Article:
Brooke Frederick: I try to document a environment without effecting or changing anything within the scene. This is hard sometimes because there are situations where you want to “fix” something or help someone. I always try to keep in mind where the photos are going to end up and put myself in the position of my subjects.

Ricky Rhodes: No.

Jeffrey Stockbridge: I used to photograph my Dad a lot. When he was diagnosed with cancer just a little over 3 years ago, I didn’t stop. I made pictures of him at the hospital when he was in pain; I made pictures of him when he cried and hugged my mother on the front steps of our house, and I made pictures of him when he went to say goodbye to his only real friend. I never felt guilty for making these pictures because when it came down to it, I just wanted to spend time with my Dad. He understood this. Making photographs was therapeutic for us both and my way of dealing with the fact that he was dying.

Juan Madrid: Not really. I usually talk to anyone I photograph, so I can get to know them before actually making a photo. I had someone in NYC confront me once when I didn’t ask permission but his face wasn’t visible and I didn’t get a chance to make the image anyway – he sensed me almost immediately and turned around. But that particular situation didn’t leave me feeling guilty.

Tom Jamieson: No, I think if your morals and ethics are in the right place, you don’t feel guilty taking pictures. I always try to be respectful to whoever I’m photographing and show them what I’m doing. I think if I felt like I was stealing something when I take photos, I don’t think I’d be able to do what I do.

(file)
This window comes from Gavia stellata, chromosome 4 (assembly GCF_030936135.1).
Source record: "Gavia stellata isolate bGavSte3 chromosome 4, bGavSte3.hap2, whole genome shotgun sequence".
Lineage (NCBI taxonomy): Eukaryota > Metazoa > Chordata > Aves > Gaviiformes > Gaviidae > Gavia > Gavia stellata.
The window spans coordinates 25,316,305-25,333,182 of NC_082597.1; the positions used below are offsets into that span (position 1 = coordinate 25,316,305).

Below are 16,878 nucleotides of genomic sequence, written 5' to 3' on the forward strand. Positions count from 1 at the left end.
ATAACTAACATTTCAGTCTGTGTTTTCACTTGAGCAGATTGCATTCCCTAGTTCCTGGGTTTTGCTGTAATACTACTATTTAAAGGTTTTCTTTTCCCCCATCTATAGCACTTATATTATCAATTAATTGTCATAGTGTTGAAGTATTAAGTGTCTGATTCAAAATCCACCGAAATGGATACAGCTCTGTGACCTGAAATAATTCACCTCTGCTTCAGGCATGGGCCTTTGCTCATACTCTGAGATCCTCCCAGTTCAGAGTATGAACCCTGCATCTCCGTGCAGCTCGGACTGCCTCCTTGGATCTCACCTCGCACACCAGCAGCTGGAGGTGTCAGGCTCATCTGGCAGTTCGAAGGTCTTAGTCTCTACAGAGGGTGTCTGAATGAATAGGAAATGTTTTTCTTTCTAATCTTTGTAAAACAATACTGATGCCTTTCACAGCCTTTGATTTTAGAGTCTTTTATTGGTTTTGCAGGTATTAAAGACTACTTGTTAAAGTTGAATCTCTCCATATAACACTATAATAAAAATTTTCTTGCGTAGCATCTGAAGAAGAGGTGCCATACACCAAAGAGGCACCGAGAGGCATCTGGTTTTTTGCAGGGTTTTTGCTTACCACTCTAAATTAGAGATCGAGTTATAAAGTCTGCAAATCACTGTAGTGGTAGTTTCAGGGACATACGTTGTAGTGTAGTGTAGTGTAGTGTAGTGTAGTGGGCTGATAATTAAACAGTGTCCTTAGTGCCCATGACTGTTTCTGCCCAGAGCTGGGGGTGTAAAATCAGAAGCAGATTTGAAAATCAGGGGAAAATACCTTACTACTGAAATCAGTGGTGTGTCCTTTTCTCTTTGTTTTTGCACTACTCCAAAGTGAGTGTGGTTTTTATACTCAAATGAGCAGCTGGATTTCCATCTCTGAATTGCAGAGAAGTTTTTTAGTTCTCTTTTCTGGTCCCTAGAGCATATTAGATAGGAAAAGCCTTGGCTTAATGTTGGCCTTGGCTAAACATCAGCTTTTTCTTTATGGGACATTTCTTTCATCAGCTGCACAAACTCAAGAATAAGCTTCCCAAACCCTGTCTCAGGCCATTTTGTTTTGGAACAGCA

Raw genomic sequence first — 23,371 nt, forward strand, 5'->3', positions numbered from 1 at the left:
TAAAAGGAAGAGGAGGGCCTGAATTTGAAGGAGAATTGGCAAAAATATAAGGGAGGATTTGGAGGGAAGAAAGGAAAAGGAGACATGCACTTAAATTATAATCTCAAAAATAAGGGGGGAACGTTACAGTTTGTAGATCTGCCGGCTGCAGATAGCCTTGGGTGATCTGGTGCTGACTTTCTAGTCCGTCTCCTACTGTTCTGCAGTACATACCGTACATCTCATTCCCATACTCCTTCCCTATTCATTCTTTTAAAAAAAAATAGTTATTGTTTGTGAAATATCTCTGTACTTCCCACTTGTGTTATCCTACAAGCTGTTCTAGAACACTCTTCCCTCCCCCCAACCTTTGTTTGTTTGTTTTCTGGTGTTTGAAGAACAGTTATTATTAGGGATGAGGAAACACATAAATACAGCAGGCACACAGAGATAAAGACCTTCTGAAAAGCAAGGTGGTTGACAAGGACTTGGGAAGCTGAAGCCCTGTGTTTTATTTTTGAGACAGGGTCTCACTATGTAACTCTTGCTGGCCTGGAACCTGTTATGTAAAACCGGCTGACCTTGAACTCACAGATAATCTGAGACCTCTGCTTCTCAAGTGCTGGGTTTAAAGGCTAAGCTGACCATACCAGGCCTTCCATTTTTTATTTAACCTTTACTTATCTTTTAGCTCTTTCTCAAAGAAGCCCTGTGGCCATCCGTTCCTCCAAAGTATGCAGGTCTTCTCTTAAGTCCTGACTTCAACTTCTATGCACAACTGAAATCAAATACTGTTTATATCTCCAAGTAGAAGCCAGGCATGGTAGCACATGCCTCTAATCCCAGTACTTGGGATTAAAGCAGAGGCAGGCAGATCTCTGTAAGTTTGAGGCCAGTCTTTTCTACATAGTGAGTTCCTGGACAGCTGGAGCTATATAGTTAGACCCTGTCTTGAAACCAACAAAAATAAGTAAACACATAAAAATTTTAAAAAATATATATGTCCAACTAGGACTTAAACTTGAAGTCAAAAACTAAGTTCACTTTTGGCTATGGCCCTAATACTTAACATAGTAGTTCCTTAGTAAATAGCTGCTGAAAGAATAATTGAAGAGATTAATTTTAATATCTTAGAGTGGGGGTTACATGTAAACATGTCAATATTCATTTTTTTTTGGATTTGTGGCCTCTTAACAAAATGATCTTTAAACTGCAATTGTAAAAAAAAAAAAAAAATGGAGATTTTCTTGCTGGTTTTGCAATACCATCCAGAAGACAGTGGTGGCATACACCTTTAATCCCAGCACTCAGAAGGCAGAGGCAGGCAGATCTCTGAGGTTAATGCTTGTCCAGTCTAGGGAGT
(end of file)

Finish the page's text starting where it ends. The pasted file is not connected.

Anthony S. Karen: No, because I’d never compromise my morals to the point of being in that position. If in question, I’m more of the type to put my camera down altogether (and have).


A group of emergence staff at Royal Perth Hospital watch monitors to see if there is any sign of life, the team have been trying to restitute an elder man for 30 min, he was admitted to hospital after collapsing at home, the man was pronounced dead 2 mins after this photo was taken. 1997 Perth, Western Australia © Patrick Brown

Patrick Brown: Not really, but there has been times when I’ve felt it was wrong to take a photo. Early on in my career, I worked on a self-funded project about the busiest hospital in Western Australia, Royal Perth Hospital. The Hospital gave me unprecedented access to all aspects of the hospital – I hadn’t long started the project when I was in the cardiology unit one evening when an elderly lady was dying. She had lost consciousness, and her body was taking the very last breaths. I didn’t take one photo. It sounds very strange to talk about this so many years later; however, I saw death for the first time. It didn’t scare me, but I did realise that the body is just a vehicle. I felt guilty afterwords for watching this very private event happen. The doctors and the nurses never once asked me to leave the room or told me I couldn’t take photos, but it felt wrong for me to do so. A form of guilt, I suppose.